So when the metcast, which had been showing force 4-6 easterlies in the Strait all week and with reports that the migrant raptors were piling up as they were too scared to cross, when the forecast for Saturday showed force 2 the consensus of opinion in the fororoa forum was that the flood gates of migration would open, with which I agreed.
Thus, I was ready to rock and roll at 06.45 and by the time I got to La Linea it was lowly overcast and by the time I was crossing by the mirador del Estrecho the clag was so low that it was impossible to even see the tops of the blades of the lowest wind mills which were whirling round merrily - force 2 winds be damned! Change plan as it would take hours for the clag to clear. Going down hill towards Tarifa theare were three totally disorientated flocks of Black Kites, in sum perhaps 700-800 birds, milling around, totally uncertain as to what to do.
After a quick coffee at San Jsoé del Valle I was going down towards the canal on La Janda at just on 9 with a pallid sunshine trying to burn off. There were thousands of finches, Goldfinches, lesser numbers of Linnets, plenty of House Sparrows and the biggest flock of Greenfinches I have ever seen - a guesstimated 500 birds! And a single Melodious Warbler. Lots of Barn Swallows and few House Martins were feeding low over the rice paddies and small flocks of Calandra Larks flew back and forth. There were flocks of Bee-eaters moving southewards high overhead, so high I saw few but heard them clearly.
It was windy enough to keep a flock of some 500 White Storks firmly anchored to terra firme whilst small numbers of Glossy Ibis flew back and forth - there were shooters but in spite of them I saw very good numbers of very nervous European Turtle Doves (the Collared Dove is now classed as a game bird in some communities - a bit late). I very distant plover may have been a Dotterel but heat haze and distance precluded a positive i/d.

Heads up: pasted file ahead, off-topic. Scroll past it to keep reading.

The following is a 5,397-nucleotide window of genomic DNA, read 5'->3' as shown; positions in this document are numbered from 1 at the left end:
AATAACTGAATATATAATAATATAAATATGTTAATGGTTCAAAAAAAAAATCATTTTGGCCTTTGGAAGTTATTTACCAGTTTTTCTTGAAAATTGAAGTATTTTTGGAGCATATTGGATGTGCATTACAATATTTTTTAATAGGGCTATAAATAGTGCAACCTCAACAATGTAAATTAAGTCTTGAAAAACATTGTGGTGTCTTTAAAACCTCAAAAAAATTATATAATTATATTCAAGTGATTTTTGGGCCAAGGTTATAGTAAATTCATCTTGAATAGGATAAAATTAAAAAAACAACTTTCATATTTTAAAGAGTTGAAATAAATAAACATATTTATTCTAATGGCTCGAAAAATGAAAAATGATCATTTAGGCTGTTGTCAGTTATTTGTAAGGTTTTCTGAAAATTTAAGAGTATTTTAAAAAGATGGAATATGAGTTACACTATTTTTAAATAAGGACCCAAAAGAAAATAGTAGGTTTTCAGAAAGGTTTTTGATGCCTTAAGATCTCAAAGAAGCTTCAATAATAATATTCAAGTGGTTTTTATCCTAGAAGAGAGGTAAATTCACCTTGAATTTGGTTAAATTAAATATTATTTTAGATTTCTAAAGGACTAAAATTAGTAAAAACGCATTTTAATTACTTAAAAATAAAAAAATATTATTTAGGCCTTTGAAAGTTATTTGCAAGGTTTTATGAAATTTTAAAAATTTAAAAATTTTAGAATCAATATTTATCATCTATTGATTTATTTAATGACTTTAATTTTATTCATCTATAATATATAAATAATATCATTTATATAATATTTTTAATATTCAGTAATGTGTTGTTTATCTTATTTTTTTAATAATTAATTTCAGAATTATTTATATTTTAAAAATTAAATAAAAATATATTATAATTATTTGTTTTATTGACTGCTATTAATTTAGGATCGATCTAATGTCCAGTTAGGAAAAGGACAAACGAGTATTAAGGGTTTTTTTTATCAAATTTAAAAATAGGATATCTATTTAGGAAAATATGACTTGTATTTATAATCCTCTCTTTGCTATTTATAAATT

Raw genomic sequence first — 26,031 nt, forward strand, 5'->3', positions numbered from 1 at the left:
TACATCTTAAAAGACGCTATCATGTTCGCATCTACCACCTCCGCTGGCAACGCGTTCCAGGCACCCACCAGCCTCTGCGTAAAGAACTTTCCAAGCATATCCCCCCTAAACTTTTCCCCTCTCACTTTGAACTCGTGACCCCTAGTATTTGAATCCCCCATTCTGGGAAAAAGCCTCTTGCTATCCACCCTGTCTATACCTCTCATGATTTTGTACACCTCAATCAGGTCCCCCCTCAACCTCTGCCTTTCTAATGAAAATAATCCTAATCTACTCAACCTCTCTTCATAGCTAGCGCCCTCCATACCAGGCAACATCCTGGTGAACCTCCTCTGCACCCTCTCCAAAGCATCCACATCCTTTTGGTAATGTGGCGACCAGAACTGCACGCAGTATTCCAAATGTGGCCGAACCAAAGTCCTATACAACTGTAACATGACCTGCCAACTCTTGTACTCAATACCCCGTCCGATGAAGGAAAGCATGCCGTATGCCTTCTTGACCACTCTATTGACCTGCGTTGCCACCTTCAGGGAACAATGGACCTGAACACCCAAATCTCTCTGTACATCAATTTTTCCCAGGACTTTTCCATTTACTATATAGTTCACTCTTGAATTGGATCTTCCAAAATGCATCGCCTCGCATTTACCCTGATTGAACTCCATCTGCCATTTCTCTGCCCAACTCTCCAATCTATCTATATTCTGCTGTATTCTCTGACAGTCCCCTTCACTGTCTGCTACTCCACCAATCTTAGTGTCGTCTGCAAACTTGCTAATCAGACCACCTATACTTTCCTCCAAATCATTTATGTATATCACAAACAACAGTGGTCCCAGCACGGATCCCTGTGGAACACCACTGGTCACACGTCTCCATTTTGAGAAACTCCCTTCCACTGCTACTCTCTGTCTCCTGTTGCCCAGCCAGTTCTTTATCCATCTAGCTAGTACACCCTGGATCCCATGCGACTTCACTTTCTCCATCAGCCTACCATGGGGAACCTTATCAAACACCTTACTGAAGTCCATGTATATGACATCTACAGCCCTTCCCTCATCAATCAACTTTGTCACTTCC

The main objective on La Janda was raptors and I was not to be disappointed, there being so many Marsh Harriers, mostly juvs, with some adult females and a couple of immature males, that I gave up counting once past the 20 mark, and I must have seen over 30 on the circular tour as I went across tdhe top and back down the central track to Facinas. A couple of Green Sandpipers were flushed out of one of the paddies by a harrier, possibly the female Hen Harrier that I saw shortly after. It was along here too, accompanied by Cetti's Warbler having an hysterical attack that I saw the first of 4 Black-shouldered Kites, a most beautuful little raptor.
At about the same time I saw a melanistic Montagu's Harrier, the first of 4 for the day (the remainder being normal). These melanic birds are stunning and this one was a fantastic specimen, jet black with only a little barring in the axillaries and some more or less visible on the tail. There is a reasonable percentage of melanistic Montys in Galicia and this may well have been one of them. Another normal one, a female, sitting in a field had a wing tag, a rather dull orange one with a thickish black line through the centre and I shall try to find the provenance of that bird.
From there it was down to Cazalla, still windy, if anything more intense, Morocco was still invisible, and there were raptors everywhere, all totally indecisive, flying back and forth, going inland and obviously coming back for a second look. Counting accurately was impossible. There were also hordes of birders, both at the makeshift site on the south side of the road and at the new one, still unopened and illegally occupied by others - I wish the authorities (ie. Tarifa townhall who appear to be run by a bunch of procrastinators and/or incompetents) would get it opened up and stop blaming the Black Stork Group (Cigüeña Negra - COCN) people for their own incompetence. I have never seen so many birders there, it was quite frightening.
In the hour and a half I stayed there, there must have been some 20 Black Storks come down, and some daily totals, based on what I saw there and the relatively few raptors before are something on these lines : Black Kite - 1.400-1.500 birds; Short-toed Eagle - 150+; Booted Eagle - ca.30; Egyptian Vulture - ca.30; Honey Buzzard - 30+ (many were apparently very low and following the shoreline out of sight and this therefore a big under estimate); Marsh Harrier - 30+.
It was, overall, a very satisfying day's birding and I am sated until this coming weekend when I shall be at sea off Lanzarote, about which you will be able to read in the fullness of time. Perhaps I should tell the wife I'm going to be away ....